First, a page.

Expanding Emergency Operations in Waukesha County to Better Protect You
The place in Waukesha County that answers your 911 call is about to get bigger. It means faster response to a big emergency. An example of that is the June, 2010 tornado that tore apart the small Waukesha County community of Eagle. Homes, and lives, were damaged by the EF-2 storm. In a disaster like that, a small, all-purpose room becomes the Emergency Operations Center (EOC).
"Anytime you have the ability to sit down at a desk and hit a power button and your phone's ringing to you, is obviously the preferred scenario," said Gary Bell, Director of Emergency Preparedness for Waukesha County.
The way it is now, phone lines have to be re-routed and desks have to be re-arranged, all done by people who have other jobs.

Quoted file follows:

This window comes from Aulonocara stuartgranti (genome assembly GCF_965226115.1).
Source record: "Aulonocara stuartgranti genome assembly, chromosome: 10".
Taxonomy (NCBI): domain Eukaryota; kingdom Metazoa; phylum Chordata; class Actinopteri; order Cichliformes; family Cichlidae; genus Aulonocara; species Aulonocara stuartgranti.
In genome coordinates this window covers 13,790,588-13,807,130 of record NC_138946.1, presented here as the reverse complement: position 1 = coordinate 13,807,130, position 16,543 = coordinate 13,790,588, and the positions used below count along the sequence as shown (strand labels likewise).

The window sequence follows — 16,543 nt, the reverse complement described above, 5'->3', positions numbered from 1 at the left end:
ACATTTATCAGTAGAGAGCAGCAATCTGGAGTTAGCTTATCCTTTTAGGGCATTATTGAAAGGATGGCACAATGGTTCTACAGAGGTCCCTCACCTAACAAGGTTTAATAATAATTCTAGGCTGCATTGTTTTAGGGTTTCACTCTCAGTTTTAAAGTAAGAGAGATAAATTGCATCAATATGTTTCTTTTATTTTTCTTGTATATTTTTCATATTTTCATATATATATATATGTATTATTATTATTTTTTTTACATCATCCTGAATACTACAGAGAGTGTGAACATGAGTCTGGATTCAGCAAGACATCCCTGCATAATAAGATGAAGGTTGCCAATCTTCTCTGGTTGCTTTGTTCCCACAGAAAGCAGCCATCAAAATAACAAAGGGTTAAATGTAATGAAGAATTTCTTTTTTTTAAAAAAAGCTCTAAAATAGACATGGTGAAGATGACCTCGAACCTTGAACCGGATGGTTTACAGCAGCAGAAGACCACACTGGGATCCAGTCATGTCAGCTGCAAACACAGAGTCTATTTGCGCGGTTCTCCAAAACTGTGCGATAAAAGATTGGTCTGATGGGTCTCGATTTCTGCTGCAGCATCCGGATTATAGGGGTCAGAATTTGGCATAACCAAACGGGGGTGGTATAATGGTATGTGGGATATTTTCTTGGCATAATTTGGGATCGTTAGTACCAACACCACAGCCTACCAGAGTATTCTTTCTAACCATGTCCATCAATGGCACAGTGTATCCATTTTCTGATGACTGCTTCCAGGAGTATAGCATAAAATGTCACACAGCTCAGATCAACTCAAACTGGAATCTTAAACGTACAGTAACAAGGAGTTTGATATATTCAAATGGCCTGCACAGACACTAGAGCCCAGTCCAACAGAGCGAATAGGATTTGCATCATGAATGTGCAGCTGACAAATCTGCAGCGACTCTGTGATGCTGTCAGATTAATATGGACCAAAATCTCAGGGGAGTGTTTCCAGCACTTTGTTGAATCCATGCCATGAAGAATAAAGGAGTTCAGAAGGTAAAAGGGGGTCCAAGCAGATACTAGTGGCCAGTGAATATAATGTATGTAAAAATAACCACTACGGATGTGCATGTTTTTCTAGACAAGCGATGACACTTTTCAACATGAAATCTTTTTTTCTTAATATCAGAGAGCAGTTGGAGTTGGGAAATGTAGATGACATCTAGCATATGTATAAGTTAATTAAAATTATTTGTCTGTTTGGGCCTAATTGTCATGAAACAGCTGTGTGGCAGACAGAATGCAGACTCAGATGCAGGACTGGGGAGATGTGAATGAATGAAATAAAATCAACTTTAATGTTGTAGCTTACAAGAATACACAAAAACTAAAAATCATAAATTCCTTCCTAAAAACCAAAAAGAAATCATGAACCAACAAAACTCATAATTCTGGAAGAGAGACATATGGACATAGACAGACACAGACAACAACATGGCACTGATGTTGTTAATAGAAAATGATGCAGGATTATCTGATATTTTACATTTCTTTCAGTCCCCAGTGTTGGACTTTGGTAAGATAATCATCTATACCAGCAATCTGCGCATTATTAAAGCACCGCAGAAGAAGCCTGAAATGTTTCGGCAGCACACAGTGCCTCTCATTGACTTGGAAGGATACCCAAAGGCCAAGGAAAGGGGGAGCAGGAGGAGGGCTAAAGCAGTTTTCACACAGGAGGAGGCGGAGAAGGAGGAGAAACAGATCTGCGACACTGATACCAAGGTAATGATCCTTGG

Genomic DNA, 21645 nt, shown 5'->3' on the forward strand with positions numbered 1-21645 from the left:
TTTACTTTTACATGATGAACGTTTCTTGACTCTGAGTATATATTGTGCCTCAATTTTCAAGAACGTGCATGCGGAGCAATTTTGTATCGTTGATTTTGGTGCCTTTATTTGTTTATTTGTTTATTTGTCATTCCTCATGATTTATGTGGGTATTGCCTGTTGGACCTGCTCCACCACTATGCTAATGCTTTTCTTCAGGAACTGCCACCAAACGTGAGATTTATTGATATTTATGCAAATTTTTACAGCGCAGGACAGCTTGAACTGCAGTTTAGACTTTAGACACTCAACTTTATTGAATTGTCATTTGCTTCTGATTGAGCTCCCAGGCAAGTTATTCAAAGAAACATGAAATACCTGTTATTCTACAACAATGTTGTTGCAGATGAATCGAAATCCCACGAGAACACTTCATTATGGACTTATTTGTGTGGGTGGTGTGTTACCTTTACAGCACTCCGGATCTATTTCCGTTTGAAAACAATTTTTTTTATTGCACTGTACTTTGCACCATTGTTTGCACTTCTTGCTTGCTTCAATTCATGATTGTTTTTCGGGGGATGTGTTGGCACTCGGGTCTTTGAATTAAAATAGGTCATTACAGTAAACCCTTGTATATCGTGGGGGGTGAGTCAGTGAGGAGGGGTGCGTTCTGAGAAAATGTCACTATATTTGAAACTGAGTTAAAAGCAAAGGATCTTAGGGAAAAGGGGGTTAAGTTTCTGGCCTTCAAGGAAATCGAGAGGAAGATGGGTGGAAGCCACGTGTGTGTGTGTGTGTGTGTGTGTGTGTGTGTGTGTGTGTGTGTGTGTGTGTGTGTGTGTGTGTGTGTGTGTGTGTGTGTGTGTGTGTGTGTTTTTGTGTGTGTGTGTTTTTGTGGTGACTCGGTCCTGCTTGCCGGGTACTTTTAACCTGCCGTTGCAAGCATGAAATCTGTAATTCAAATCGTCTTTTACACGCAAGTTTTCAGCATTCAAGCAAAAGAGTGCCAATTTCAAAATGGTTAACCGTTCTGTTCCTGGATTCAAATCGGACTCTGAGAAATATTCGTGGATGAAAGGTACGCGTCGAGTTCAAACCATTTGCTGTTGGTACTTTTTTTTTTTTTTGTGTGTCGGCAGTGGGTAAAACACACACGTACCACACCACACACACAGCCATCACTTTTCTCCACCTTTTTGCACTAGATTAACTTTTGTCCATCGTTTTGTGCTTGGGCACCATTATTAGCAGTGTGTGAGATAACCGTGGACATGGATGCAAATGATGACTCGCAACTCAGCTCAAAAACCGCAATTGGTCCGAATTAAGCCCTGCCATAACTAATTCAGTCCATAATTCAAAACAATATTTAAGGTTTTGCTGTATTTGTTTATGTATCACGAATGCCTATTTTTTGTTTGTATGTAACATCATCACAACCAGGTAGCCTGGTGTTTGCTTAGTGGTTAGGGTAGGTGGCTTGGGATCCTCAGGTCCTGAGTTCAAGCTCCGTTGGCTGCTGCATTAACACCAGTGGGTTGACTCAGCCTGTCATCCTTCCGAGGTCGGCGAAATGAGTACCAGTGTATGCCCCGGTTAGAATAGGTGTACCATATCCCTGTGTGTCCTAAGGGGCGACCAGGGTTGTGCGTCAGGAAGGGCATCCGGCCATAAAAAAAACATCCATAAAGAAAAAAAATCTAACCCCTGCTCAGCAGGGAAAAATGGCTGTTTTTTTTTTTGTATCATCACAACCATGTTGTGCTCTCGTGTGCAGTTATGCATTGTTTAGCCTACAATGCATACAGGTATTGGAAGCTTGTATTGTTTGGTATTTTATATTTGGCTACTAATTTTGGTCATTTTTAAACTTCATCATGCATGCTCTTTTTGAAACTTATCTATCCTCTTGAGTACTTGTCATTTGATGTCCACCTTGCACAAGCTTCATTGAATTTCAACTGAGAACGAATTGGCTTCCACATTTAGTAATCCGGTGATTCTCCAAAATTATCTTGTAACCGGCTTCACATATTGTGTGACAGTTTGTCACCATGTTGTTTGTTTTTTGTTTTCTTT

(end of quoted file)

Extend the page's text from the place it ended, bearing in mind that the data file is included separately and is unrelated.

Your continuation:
"It is gonna take half an hour to get to that point based on the way the deployment of the equipment needs to come out," Bell added.
But with the new addition, the EOC can get up and running in seconds instead of minutes. Not only that, there will be extra work stations for additional dispatchers.
"We needed the facilities to provide the services we can to keep the county safe," said Waukesha County Executive Paul Farrow.
The Waukesha County dispatch center also has work spaces for Milwaukee County, since it's their primary back-up. In 2013, a fire, and water, damaged the Milwaukee County Courthouse and left their 911 call center unusable. Dispatchers had to work out of Waukesha County for 19-days. So between that and because the county is growing in a hurry, the 2004 built building has to grow, too.
"It is going to provide us quicker response times and quicker abilities to coordinate with all different facets," Farrow added.
The hope is to have construction begin by March or April and have a ribbon cutting in December.